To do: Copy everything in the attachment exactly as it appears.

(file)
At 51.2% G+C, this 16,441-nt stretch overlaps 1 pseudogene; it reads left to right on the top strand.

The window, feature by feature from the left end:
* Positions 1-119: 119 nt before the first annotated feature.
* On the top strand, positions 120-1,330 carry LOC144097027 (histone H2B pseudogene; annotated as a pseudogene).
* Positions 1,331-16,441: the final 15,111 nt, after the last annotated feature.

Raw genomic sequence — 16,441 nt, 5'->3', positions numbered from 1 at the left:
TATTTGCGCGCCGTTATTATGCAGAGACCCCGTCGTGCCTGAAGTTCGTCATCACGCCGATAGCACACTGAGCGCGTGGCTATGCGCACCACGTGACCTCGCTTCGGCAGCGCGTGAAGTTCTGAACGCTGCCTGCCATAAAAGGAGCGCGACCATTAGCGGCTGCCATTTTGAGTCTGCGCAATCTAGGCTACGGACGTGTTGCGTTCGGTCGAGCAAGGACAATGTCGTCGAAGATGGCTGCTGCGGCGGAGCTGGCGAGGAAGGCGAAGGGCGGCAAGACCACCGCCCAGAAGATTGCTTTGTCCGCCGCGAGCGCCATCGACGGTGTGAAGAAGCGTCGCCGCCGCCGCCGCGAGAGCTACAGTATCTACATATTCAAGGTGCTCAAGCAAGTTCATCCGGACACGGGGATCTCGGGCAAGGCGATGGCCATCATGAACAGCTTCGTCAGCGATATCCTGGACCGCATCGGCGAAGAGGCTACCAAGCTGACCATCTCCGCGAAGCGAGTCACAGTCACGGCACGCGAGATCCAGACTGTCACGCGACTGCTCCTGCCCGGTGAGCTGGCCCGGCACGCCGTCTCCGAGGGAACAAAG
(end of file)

At 51.2% G+C, this 16,441-nt stretch overlaps 1 pseudogene; it reads left to right on the top strand.

The window, feature by feature from the left end:
* Positions 1-119: 119 nt before the first annotated feature.
* On the top strand, positions 120-1,330 carry LOC144097027 (histone H2B pseudogene; annotated as a pseudogene).
* Positions 1,331-16,441: the final 15,111 nt, after the last annotated feature.

Raw genomic sequence — 16,441 nt, 5'->3', positions numbered from 1 at the left:
TATTTGCGCGCCGTTATTATGCAGAGACCCCGTCGTGCCTGAAGTTCGTCATCACGCCGATAGCACACTGAGCGCGTGGCTATGCGCACCACGTGACCTCGCTTCGGCAGCGCGTGAAGTTCTGAACGCTGCCTGCCATAAAAGGAGCGCGACCATTAGCGGCTGCCATTTTGAGTCTGCGCAATCTAGGCTACGGACGTGTTGCGTTCGGTCGAGCAAGGACAATGTCGTCGAAGATGGCTGCTGCGGCGGAGCTGGCGAGGAAGGCGAAGGGCGGCAAGACCACCGCCCAGAAGATTGCTTTGTCCGCCGCGAGCGCCATCGACGGTGTGAAGAAGCGTCGCCGCCGCCGCCGCGAGAGCTACAGTATCTACATATTCAAGGTGCTCAAGCAAGTTCATCCGGACACGGGGATCTCGGGCAAGGCGATGGCCATCATGAACAGCTTCGTCAGCGATATCCTGGACCGCATCGGCGAAGAGGCTACCAAGCTGACCATCTCCGCGAAGCGAGTCACAGTCACGGCACGCGAGATCCAGACTGTCACGCGACTGCTCCTGCCCGGTGAGCTGGCCCGGCACGCCGTCTCCGAGGGAACAAAG